What I find so interesting about the couture shows now is the casting. Here’s some insider info: It’s just not worth it for the big girls to do the couture shows anymore. Unless you’re on an exclusive and flights and boarding are paid for, or else you already live in Paris or are here for a job, the cost of coming to Paris and paying for a nice hotel is more than what you would make walking in the half dozen fashion shows on the schedule. So, if a big girl has two options — one to come to Paris and break even, at best, or do a catalogue job somewhere else — she’s going to take the money and run (as opposed to runway. Har har har.) What this situation has created, however, is an opening on the catwalk for fashion’s new faces to showcase their stuff. Which I think is so ironic because the couture shows really should be the upper echelon of design. So, for many of these girls, it is sink or swim. Figure out how to wear this $100,000 gown or go home.
I asked my friend Douglas Perrett of the blog Confessions of a Casting Director about this phenemonon and he agreed. And he also picked out his favorite new faces from the haute couture shows. Think of it as supermodel tryouts. These are the girls who made the first cut, and I’m looking forward to seeing who will be back for training in the fall. The ready-to-wear fashion shows are just around the corner, ladies. Suit up!
Sasha Luss: Sasha was born in Russia in 1992 but didn’t start modeling until 2007. Her big break came more recently in 2013. The 5’10 model has done campaigns for Chérie ma Chérie, Badilo, Tate, Bohemique & Furla.
Valentino Haute Couture Fall 2013
Ashleigh Good: Ashley was born in England in 1992 and later moved to New Zealand with her family where she was discovered while waiting at a bus stop on the way to her job at a local coffee shop. Her big moment came when she booked an exclusive for Givenchy in Fall 2012.
Christian Dior Fall 2013 Couture by Raf Simons
Pauline Hoarau: Pauline was born in Reunion, France in 1994. In 2011 she placed in the top 7 for the World Finalists at the Elite Model Look Contest. Since then she has been featured on the cover of Elle Italy and Elle France.
Elie Saab Haute Couture Fall/Winter 2013
Kayley Chabot: The 5’11 model was only 13 when she was signed to her first agency. Now, at 17, she has begun to enter the spotlight after walking in critical shows such as Alexander Wang in SS13.
Elie Saab Haute Couture Fall/Winter 2013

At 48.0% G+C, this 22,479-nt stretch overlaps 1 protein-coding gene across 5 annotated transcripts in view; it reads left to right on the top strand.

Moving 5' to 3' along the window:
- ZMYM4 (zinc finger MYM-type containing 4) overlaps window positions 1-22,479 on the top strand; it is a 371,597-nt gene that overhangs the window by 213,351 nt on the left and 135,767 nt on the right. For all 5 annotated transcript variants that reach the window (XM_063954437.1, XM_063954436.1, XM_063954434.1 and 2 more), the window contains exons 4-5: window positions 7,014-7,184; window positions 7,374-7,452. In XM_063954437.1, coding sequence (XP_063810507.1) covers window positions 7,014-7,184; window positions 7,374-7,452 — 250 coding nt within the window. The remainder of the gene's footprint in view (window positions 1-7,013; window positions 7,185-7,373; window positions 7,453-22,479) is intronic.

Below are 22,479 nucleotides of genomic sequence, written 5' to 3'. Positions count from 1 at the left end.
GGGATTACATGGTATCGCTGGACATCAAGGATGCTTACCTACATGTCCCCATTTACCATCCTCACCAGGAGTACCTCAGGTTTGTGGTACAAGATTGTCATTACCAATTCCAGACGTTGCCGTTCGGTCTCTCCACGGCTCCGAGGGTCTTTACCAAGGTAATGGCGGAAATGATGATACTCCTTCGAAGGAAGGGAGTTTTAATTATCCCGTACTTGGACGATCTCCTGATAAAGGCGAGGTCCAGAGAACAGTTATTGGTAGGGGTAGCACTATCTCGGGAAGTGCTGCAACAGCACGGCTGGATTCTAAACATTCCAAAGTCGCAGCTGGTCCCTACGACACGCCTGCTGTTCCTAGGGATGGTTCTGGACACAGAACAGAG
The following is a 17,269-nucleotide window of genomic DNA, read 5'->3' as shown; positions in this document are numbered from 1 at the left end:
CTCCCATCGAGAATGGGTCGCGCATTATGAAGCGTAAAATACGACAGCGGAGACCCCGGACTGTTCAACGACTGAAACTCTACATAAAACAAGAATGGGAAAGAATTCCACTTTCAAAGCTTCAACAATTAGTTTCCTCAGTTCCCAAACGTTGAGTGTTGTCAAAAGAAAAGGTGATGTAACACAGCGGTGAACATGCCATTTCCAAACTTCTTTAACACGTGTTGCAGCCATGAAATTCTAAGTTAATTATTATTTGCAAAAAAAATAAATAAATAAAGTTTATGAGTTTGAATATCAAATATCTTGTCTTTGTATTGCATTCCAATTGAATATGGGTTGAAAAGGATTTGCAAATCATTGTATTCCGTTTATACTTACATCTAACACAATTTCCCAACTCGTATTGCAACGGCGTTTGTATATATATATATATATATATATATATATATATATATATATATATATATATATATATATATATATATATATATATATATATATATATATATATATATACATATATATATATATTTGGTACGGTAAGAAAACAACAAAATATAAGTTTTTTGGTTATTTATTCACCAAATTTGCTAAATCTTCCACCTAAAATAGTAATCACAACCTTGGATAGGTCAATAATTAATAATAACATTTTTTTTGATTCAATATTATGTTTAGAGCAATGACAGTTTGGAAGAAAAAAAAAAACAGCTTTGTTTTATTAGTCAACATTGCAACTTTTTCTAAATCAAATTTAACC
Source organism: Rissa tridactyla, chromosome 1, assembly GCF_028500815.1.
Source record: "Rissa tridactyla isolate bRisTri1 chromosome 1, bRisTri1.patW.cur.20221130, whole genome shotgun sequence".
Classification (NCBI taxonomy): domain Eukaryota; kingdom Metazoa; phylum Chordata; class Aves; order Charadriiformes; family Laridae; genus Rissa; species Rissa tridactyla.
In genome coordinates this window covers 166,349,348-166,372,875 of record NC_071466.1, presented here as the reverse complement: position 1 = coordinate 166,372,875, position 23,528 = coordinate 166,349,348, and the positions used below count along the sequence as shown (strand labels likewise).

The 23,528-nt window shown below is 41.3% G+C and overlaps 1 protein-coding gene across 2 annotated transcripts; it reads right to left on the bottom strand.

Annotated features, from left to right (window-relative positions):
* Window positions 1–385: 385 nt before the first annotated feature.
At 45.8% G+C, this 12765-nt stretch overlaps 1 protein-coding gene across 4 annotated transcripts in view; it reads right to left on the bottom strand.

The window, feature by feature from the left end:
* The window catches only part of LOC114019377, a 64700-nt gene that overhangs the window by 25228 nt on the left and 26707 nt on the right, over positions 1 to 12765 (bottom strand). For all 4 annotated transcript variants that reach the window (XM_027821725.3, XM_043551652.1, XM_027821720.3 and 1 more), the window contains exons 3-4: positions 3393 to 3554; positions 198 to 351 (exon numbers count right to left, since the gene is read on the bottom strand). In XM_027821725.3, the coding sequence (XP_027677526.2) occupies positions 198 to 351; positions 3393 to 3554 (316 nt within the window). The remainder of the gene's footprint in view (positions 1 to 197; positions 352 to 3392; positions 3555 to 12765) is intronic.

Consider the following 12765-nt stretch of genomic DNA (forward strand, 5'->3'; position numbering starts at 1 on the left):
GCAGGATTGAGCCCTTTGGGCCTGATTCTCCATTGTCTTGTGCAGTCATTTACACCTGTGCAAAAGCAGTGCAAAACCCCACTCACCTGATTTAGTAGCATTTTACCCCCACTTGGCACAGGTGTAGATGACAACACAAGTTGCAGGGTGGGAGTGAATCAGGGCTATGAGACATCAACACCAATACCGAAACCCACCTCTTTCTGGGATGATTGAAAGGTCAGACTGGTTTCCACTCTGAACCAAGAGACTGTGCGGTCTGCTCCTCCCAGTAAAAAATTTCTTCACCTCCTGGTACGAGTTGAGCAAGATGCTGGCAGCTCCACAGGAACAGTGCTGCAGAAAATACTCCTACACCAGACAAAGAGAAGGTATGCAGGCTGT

Nicole Pollard: The 18-year-old model was born in Brisbane, Australia and seems determined to stay connected to her home country despite making it big elsewhere. Her first modeling experience came during Sydney Fashion Week in 2011. In 2012 she was named the face of Perth Fashion Week. On a much larger scale, she has scored two exclusives with Dior- including Raf Simons much-anticipated first collection in FW12. More recently she has appeared in the SS13 Dior campaign.
Armani Privé Haute Couture Fall 2013
Elizabeth Erm: The Estonian 5’10 model was born in Tartu in 1993. She was discovered at the age of 17 at a local mall. Her breakout came in FW13 when she opened for Lacoste.
Valentino Haute Couture Fall 2013
Tessa Bennenbroek: This 6’0 Dutch stunner is both new and mysterious. After a playing a pivotal roll during the haute couture season in the likes of such legendary designers as Elie Saab, Versace, and Armani, we are sure to be seeing a lot of Tessa.
Atelier Versace Haute Couture Fall 2013
with additional reporting from Caroline Mason
I’m buddies with Francesco Vezzoli for a few reasons. We find ourselves often in the same cities, the same events, in the same crowds, and we have an ability to endlessly entertain each other with societal observations, which are typically ridiculous and occasionally profane. We have many of the same interests too. What are those, you may ask? In the above trailer that he put together for a retrospective tour of his decade and a half as a working artist (which already opened in Rome, and will travel to MOMA PS1 in Brooklyn and then the MOCA Gallery in California later this year), he sums them up most eloquently in a list: Art, fame, religion, obsession, vanity, sex, divas, celebrity and, lastly, Vezzoli himself.